Today in History: Construction Begins on the Verrazzano-Narrows Bridge

Today in History: Construction Begins on the Verrazzano-Narrows Bridge

by M.C. Millman

The official construction of the Verrazzano-Narrows Bridge, the longest suspension bridge in the United States spanning New York Harbor from Brooklyn to Staten Island, began on August 13, 1959. 

The bridge was built by Othmar H. Ammann and took until 1964 to complete at a total cost of $325 million. 

The bridge's 4,260-foot main span was the longest in the world until the completion of the Humber Bridge in 1981. Today, it is the  17th longest suspension bridge in the world with a double-decked six-lane-wide roadway, 228 feet above mean high water at midpoint. The bridge is supported by four cables hung from towers 693 feet high. Each cable weighs nearly 10,000 tons, while the bridge's roadway itself weighs 60,000 tons.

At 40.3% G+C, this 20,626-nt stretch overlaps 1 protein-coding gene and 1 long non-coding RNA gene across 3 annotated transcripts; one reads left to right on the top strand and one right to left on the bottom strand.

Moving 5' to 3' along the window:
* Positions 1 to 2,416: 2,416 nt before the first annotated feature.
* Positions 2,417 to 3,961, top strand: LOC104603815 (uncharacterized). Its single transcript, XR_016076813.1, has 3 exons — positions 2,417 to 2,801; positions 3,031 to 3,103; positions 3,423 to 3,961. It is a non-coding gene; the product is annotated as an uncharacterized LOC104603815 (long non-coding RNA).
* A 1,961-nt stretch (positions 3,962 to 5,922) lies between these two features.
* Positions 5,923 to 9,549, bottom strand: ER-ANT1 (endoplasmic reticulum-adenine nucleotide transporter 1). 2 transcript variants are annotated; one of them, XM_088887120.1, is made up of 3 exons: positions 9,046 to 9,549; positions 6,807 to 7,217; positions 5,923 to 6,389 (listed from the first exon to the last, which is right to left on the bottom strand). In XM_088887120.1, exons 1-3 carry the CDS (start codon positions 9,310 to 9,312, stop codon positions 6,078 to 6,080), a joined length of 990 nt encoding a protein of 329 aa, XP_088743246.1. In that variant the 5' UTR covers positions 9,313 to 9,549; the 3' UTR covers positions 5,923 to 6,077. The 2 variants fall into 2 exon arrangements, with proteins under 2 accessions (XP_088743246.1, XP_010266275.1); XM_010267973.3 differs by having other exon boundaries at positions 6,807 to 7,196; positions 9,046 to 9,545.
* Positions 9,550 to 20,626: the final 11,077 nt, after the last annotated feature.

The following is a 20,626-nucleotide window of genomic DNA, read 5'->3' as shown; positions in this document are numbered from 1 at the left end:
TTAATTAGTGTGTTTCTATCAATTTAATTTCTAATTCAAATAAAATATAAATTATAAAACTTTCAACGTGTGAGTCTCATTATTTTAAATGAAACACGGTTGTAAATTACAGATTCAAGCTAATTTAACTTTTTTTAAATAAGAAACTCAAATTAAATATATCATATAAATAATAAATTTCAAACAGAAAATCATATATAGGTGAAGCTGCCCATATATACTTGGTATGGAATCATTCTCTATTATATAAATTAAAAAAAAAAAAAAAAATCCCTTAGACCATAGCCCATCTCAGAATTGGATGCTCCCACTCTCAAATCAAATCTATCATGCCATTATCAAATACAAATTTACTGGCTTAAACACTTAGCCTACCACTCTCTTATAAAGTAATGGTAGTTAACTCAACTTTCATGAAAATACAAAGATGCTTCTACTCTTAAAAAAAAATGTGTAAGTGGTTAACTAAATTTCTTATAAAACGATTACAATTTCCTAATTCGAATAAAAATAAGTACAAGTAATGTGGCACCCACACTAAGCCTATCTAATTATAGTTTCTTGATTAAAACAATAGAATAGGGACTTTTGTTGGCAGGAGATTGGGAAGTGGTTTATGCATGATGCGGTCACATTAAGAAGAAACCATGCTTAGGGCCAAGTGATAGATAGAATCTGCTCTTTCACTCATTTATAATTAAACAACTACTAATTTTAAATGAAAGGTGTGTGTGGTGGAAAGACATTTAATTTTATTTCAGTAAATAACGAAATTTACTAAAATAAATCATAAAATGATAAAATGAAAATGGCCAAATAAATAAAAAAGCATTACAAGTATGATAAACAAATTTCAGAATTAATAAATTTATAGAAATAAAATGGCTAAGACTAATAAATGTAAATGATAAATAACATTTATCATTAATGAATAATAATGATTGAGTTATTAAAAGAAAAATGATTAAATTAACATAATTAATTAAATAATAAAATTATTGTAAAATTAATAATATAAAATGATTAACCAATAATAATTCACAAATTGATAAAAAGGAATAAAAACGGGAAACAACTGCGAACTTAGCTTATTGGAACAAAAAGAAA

Three workers died from falling off the bridge during construction. After the third worker hit the water and died, there was a five-day strike in December 1963 which resulted in the installation of temporary safety nets underneath the deck.

The bridge was named after the 16th-century explorer Giovanni da Verrazzano. But a disagreement in the spelling of the name led to the name being spelled on the signage with a single z. In 2018 New York Governor Andrew Cuomo signed a bill to rectify the misspelling, as reported by BoroPark24 here, and as signs have faded over the years, the signs are being replaced one by one with the proper spelling.

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